One of the odd things we noticed in last year's survey was that, despite there being a great deal of independent, unbiased expert advice out there regarding data center energy efficiency, respondents got most of their information on the topic from entrenched system and power/cooling vendors. You know, the ones with a big stake in keeping the status quo. (Of course, it could be argued that these vendors have a good perspective on what's needed. However, these vendors just don't have the economic incentives to push radical change.)

And 2009? Same thing. Expert bloggers and media websites on the topic (like TechTarget's SearchDataCenter and others) did get significant mention. Peers and industry analysts did well, too. But the big guys are still the ones that folks are going to for guidance.

There was a curveball this year, too, however. The Uptime Institute, the Green Grid, the EPA, and even the Silicon Valley Leadership Group (which put on a great event about "green IT" last June) all did unexpectedly worse than last year when asked where folks go for data center energy efficiency guidance. Hmmmm.

Big problems take a long time to fix, so don’t expect instant improvement

The take-away from all this? I look at it this way: the data center power problem is a big, long-term one. The processes and approaches that have gotten us all into this situation are big, long-term ones. And, therefore, the solutions are going to need to be pretty fundamental, and, as a result, they will also take a long time to implement. So, we need to be in this for the long haul.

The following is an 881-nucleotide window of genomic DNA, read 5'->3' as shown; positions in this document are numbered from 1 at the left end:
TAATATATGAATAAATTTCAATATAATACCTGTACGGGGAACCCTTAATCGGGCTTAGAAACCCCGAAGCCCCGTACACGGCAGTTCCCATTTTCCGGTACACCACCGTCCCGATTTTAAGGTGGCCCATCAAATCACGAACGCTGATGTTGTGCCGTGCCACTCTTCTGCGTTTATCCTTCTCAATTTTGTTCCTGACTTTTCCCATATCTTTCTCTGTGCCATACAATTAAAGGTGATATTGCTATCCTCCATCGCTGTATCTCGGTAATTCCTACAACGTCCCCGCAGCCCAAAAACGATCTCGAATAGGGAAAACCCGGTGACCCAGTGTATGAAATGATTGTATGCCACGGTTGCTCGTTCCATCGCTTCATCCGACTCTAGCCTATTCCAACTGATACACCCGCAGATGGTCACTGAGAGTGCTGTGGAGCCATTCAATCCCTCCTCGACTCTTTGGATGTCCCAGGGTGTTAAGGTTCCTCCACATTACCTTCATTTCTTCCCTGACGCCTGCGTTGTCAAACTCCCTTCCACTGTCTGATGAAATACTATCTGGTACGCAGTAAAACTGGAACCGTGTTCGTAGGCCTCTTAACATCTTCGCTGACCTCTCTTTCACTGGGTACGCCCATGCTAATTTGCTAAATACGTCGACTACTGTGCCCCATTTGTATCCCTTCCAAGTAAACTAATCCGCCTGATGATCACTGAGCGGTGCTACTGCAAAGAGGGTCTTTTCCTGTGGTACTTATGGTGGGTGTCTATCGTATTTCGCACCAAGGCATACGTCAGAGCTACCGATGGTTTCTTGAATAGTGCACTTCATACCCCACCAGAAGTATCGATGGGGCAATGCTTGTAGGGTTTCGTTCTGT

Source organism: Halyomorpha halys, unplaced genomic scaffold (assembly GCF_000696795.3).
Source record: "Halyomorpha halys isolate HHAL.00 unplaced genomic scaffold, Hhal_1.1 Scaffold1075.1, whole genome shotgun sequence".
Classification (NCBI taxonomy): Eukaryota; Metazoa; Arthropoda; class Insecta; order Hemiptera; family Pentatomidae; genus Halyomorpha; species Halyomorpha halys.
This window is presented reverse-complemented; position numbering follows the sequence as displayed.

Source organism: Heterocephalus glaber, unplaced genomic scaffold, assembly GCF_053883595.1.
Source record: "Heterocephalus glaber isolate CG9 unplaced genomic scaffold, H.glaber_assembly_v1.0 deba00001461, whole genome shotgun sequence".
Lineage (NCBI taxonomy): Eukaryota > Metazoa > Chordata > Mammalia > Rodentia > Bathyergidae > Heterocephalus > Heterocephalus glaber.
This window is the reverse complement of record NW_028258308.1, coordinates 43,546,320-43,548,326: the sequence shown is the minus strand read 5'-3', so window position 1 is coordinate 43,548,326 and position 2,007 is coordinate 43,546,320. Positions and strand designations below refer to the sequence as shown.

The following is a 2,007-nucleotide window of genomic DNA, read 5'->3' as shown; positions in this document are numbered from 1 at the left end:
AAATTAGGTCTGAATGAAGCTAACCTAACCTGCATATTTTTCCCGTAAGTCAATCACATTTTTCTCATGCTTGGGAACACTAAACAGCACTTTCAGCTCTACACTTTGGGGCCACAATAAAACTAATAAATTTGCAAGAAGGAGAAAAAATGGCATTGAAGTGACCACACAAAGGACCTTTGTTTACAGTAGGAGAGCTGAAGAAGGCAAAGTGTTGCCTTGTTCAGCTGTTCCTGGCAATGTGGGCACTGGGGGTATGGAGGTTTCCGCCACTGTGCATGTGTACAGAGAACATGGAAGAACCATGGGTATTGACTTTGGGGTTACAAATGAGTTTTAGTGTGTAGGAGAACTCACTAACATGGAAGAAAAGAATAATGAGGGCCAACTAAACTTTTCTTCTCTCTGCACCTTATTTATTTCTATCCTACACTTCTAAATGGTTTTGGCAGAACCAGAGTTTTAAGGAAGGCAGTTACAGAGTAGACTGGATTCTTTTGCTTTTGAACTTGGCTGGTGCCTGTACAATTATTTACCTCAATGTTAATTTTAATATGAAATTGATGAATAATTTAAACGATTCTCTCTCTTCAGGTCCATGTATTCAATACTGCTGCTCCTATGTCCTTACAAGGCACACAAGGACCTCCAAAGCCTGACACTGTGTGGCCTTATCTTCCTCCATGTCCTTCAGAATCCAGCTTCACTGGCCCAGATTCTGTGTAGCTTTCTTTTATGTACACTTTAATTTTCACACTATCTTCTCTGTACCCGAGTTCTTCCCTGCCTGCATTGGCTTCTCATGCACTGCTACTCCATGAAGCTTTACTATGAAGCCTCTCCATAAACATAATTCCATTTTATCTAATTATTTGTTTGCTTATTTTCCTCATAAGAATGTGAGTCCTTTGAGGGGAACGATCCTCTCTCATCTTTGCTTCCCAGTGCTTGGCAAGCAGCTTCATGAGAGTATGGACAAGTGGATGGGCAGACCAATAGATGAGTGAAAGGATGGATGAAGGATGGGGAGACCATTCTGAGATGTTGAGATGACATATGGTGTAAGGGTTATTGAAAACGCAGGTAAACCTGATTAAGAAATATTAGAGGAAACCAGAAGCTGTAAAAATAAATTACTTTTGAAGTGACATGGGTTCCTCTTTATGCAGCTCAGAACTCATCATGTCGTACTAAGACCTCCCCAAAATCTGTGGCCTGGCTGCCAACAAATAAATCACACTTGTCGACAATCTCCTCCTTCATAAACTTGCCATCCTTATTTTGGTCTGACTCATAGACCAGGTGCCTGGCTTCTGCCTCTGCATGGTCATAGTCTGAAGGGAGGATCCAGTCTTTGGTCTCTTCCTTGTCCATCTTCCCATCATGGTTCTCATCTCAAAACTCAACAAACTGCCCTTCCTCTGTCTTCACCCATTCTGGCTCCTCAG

The good news, as I see it, is that the 2009 Cassatt Data Center Survey suggests that the magnitude of the problem is starting to be seen and understood. IT and facilities groups should be given credit for the initial actions they seem to be taking in the areas that they have under their control. It's a great start. Now, if you combine these small initial steps with a bit of economic pressure (which the outside world is adding to the mix quite effectively on its own right now), who knows? Maybe even some of these outdated habits will fall by the wayside.